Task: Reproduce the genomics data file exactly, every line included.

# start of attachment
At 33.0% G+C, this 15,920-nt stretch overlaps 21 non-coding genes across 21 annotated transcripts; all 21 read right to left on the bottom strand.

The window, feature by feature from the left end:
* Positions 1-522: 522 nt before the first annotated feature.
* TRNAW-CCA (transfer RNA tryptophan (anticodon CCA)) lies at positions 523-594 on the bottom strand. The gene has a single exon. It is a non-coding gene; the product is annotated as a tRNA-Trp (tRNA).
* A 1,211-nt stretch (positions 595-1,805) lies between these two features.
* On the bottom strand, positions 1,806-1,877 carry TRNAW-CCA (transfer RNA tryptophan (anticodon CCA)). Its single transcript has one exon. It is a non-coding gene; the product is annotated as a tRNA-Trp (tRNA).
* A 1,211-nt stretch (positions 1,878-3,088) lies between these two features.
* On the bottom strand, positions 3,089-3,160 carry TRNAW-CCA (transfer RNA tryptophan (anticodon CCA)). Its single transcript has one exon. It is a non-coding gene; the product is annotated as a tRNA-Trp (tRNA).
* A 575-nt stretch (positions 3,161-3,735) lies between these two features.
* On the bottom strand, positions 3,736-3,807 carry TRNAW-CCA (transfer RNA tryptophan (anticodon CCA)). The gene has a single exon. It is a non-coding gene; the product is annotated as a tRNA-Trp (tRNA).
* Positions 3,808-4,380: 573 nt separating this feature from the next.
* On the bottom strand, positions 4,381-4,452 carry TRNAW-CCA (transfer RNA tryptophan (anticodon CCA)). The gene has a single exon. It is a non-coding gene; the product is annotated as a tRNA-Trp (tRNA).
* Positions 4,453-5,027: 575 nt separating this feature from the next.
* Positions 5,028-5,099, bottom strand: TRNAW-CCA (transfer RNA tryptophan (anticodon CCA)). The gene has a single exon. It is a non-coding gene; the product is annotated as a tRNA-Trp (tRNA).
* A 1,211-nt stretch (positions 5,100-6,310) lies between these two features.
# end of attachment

At 33.0% G+C, this 15,920-nt stretch overlaps 21 non-coding genes across 21 annotated transcripts; all 21 read right to left on the bottom strand.

The window, feature by feature from the left end:
* Positions 1-522: 522 nt before the first annotated feature.
* TRNAW-CCA (transfer RNA tryptophan (anticodon CCA)) lies at positions 523-594 on the bottom strand. The gene has a single exon. It is a non-coding gene; the product is annotated as a tRNA-Trp (tRNA).
* A 1,211-nt stretch (positions 595-1,805) lies between these two features.
* On the bottom strand, positions 1,806-1,877 carry TRNAW-CCA (transfer RNA tryptophan (anticodon CCA)). Its single transcript has one exon. It is a non-coding gene; the product is annotated as a tRNA-Trp (tRNA).
* A 1,211-nt stretch (positions 1,878-3,088) lies between these two features.
* On the bottom strand, positions 3,089-3,160 carry TRNAW-CCA (transfer RNA tryptophan (anticodon CCA)). Its single transcript has one exon. It is a non-coding gene; the product is annotated as a tRNA-Trp (tRNA).
* A 575-nt stretch (positions 3,161-3,735) lies between these two features.
* On the bottom strand, positions 3,736-3,807 carry TRNAW-CCA (transfer RNA tryptophan (anticodon CCA)). The gene has a single exon. It is a non-coding gene; the product is annotated as a tRNA-Trp (tRNA).
* Positions 3,808-4,380: 573 nt separating this feature from the next.
* On the bottom strand, positions 4,381-4,452 carry TRNAW-CCA (transfer RNA tryptophan (anticodon CCA)). The gene has a single exon. It is a non-coding gene; the product is annotated as a tRNA-Trp (tRNA).
* Positions 4,453-5,027: 575 nt separating this feature from the next.
* Positions 5,028-5,099, bottom strand: TRNAW-CCA (transfer RNA tryptophan (anticodon CCA)). The gene has a single exon. It is a non-coding gene; the product is annotated as a tRNA-Trp (tRNA).
* A 1,211-nt stretch (positions 5,100-6,310) lies between these two features.